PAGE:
My Turkish Carpet
May 2, 2006

After walking through the Grand Bazaar in Istanbul, one thing became clear to me. Buying a carpet was just going to be far
more of a hassle for me than it was worth. People aren’t lying when they say there are carpet vendors everywhere. And I
know that the bargaining process is…well…a process. Even though the one splurge I wanted to make while I was on my trip
was a Turkish rug, I realized that I didn’t want to put hours into making a deal. Nor did I want to put hours into feeling
pressured to buy something. I told Cindy after we left the Grand Bazaar, “Okay, I’m not getting a carpet. There are too many
other things to do here and I don’t want to spend that much time and effort.”

This was all until last night in Pamukkale…

While we were eating dinner at the house that we were staying at, we were chatting with one of the friends of the owners. We
talked for a while and then he asked if we had bought any carpets yet. I told him that while I was originally planning to, I had
decided not to. He told us of a friend in a village in the hills who sells carpets out of his home. He also told us how in Istanbul,
they mark them up so much because of renting space and knowing how many tourists there are. He caught me at a very
trusting and naïve moment. I asked, “Can we go there tomorrow?” Even though it was 10pm, he said “Well, we can go now.”

So off we went into the Turkish hills in search of a carpet. He told us there was no pressure to buy (as I said…he caught me at
a naïve moment and I believed this).  We got there around 10:30pm and even though we just showed up with no
forewarning, the entire family came out to meet us. The grandma was not taking handshakes from us. Instead we were
greeted with kisses on both cheeks from her.

We then moved into the room where the carpets were. We watched one of the ladies make a kilim – something that looks like
a carpet but much, much cheaper (I wasn’t a fan at all). Then I found the style of rug I love. The style is called ‘Keyseri’
because of the region in which it is made. It was 'Keyseri or bust' for me at this point. These rugs are double-knotted wool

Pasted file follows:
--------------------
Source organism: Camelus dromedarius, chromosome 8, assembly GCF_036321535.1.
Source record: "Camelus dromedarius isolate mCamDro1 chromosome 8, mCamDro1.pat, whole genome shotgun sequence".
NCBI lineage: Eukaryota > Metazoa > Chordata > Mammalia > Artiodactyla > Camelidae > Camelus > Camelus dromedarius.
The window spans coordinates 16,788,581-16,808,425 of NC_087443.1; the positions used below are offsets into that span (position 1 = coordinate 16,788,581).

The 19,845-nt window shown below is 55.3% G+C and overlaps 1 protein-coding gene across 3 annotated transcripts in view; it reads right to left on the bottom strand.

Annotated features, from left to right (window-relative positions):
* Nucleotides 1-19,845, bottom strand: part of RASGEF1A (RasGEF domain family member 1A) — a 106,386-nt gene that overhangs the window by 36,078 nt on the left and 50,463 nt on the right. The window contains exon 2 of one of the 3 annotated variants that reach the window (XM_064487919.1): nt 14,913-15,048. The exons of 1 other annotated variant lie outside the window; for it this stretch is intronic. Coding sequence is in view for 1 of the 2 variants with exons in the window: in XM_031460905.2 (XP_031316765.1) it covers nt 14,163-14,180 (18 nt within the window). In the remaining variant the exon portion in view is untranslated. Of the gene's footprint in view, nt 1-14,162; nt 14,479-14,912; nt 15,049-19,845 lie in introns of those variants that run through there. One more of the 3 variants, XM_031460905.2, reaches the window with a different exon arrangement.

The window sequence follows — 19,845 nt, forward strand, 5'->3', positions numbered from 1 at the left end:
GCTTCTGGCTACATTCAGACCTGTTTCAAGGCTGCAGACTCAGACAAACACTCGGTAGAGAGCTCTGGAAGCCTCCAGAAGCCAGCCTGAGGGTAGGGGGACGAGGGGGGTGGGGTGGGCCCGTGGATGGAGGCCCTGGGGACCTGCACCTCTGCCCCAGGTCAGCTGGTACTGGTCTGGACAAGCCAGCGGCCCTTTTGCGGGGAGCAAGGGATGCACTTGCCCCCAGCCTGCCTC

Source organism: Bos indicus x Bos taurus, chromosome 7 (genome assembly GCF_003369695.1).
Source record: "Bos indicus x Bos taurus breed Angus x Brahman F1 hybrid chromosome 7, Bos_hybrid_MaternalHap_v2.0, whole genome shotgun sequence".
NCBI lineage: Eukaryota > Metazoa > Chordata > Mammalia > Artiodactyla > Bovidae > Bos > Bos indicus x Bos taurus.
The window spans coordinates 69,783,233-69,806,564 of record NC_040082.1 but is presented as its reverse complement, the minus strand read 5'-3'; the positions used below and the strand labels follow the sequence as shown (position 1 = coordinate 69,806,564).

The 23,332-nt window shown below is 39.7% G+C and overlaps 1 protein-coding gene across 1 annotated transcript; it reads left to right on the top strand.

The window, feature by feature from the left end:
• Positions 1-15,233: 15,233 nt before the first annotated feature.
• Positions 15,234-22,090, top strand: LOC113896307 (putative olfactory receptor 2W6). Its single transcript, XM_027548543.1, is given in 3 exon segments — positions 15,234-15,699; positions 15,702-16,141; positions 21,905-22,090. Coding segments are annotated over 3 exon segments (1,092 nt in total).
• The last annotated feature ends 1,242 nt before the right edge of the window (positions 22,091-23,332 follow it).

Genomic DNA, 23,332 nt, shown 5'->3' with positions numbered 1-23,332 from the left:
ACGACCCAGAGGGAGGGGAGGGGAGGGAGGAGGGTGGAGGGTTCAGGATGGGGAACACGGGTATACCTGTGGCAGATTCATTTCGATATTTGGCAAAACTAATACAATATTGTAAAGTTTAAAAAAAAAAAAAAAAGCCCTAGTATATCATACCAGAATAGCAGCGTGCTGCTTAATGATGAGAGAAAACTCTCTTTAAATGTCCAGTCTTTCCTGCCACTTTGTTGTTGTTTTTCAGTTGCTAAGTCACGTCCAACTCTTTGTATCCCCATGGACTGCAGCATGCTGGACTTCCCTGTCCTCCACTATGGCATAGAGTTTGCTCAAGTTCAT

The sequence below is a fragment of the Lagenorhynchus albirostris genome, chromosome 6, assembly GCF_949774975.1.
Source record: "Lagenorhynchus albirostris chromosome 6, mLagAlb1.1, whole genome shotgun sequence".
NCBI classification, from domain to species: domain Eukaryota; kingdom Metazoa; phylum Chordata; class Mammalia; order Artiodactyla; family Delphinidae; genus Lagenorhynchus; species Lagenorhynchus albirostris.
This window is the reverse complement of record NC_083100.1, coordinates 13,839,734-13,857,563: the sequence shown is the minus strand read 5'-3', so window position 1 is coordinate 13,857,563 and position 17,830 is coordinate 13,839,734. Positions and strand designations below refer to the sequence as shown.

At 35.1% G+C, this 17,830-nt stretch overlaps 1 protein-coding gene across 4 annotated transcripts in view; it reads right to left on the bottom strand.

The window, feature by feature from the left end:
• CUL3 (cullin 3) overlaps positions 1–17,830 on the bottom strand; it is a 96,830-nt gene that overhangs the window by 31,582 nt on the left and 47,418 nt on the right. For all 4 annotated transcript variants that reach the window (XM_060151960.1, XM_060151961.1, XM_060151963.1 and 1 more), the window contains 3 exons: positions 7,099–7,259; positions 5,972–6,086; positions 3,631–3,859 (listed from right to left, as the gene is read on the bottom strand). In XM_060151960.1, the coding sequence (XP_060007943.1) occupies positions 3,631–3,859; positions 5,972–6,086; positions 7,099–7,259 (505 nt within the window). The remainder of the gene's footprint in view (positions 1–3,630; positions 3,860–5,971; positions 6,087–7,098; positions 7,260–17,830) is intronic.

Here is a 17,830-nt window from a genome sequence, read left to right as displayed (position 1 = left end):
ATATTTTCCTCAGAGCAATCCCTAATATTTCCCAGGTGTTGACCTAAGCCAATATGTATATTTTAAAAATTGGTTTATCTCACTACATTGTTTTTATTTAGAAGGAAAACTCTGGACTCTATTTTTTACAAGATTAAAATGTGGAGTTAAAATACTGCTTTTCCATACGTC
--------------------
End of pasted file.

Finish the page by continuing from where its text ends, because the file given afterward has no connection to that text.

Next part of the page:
made with natural dyes (which means the colors will never bleed together). We were served tea and then negotiations began.
My skills were very weak simply because I didn’t have the energy for a long drawn-out process. I had Adam (the guy who
took us there) do most of the calculator exchanges. While the carpet was first quoted at 1540 YTL, Adam told me not to pay
over 1000 YTL. After starting low, this is finally what we negotiated upon. It ends up being about 800 USD. And with a
handshake, it was a done deal at 11:30pm. He would come by the house tomorrow, pick me up to take me to the bank to pull
out the funds and then we would send it off.

Well, I was told the night before that the shipping via UPS would be about 60 USD or so since I was going to have it shipped
the slow way. After having my carpet boxed up and ready to go, they told me the shipping would be 200 USD. This is the
equivalent to approximately 6 nights of hotel accommodations. I could not justify this. Cindy then offered to take it back to
London with her and then have it shipped back to the U.S. with the rest of her stuff when she moves back home. After
making sure that this would be okay with her, I agreed to this solution.
In the meantime, I’m going to lug this 9 kg. of double-knotted wool with me to Capadoccia and then back to Istanbul...
Back to Turkey Page
A satisfied customer.